Wrong. Since Magnus implemented his reforms, Richmond, once one of the most violent cities in the United States, has experienced an extraordinary reduction in crime. In 2013, the city had just 16 homicides, the city's fewest in 33 years. In fact, when it comes to crime, Richmond is an American success story.
The same is true for political demonstrations. At a time when Oakland has been paying out huge settlements to injured protesters, political activists have been heaping praise on Richmond PD. After protesters demonstrated late last week against the shipment of highly explosive crude oil through a Richmond railyard, one longtime activist said that when Richmond police arrived on the scene they were "as usual, a delight to work with" and, of course, no violence ensued.
Oakland, are you listening?
Magnus is not the only Richmond leader who is proving that moderates and conservatives have been wrong on law and order. For years, the conventional wisdom has been that progressives don't know how to govern, and that they especially don't know how to manage a police department. Liberal politicians are often viewed as being anti-police, and according to the controlling point of view, if you elect them, chaos will surely follow.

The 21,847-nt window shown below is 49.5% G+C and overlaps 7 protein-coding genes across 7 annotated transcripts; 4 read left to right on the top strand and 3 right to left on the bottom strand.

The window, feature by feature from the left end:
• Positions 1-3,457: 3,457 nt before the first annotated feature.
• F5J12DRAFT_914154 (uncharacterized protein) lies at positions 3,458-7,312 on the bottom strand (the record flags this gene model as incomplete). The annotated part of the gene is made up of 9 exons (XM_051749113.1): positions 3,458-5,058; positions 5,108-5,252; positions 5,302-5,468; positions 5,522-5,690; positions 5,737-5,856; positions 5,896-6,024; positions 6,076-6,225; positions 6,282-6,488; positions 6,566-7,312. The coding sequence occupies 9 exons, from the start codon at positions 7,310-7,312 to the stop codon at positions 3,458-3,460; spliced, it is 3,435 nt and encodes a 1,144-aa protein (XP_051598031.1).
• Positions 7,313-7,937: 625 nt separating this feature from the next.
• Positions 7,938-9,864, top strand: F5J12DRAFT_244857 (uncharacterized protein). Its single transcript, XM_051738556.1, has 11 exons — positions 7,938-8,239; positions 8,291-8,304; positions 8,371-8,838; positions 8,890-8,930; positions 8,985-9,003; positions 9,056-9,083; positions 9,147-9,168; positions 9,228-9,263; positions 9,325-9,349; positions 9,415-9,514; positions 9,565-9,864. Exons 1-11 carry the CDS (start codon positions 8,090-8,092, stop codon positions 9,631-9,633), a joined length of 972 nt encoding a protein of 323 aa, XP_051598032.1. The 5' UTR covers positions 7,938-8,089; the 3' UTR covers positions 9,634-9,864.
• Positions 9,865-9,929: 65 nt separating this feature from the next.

Wrong again. Since 2006, Richmond has had the most liberal mayor in the Bay Area — Gayle McLaughlin — a Green Party member who has waged battles against Big Oil and Big Banks. McLaughlin also happens to be an unabashed supporter of Magnus. In fact, the chief was able to institute his reforms without much opposition because of her leadership. In addition, progressives have held a majority of seats on the Richmond City Council since 2010 and remain committed to Magnus' ideas.
Liberal politicians. Progressive police chief. Cops stop killing people. Protests go off peacefully. Crime drops dramatically.
It's time to put the law-and-order point of view where it belongs: on the trash heap.
Still Trust Yelp? Read This
Millions of Americans depend on Yelp, even though small business owners have been saying for years that Yelp is untrustworthy because it removes positive reviews of their businesses and highlights negative ones if they refuse to advertise with the online giant. We first wrote about Yelp's extortion tactics in 2009.
In the years since, however, the main problem for small businesses is that they've never had smoking gun evidence against Yelp. And perhaps that is why so many people still use the online consumer ranking system.
But last week, a federal appeals court stated that even if small business owners had hard evidence of extortion by Yelp it wouldn't really matter. That's because the Ninth Circuit Court of Appeals ruled that Yelp, as a private business, has the power to manipulate the reviews on its site as it sees fit. The court said deleting positive reviews of a business that doesn't advertise with Yelp or highlighting negative ones is not illegal, and only amounts to "hard bargaining."
In other words, the court ruled that there is no legal basis for trusting the reviews on Yelp. And so there's no logical basis for trusting them either.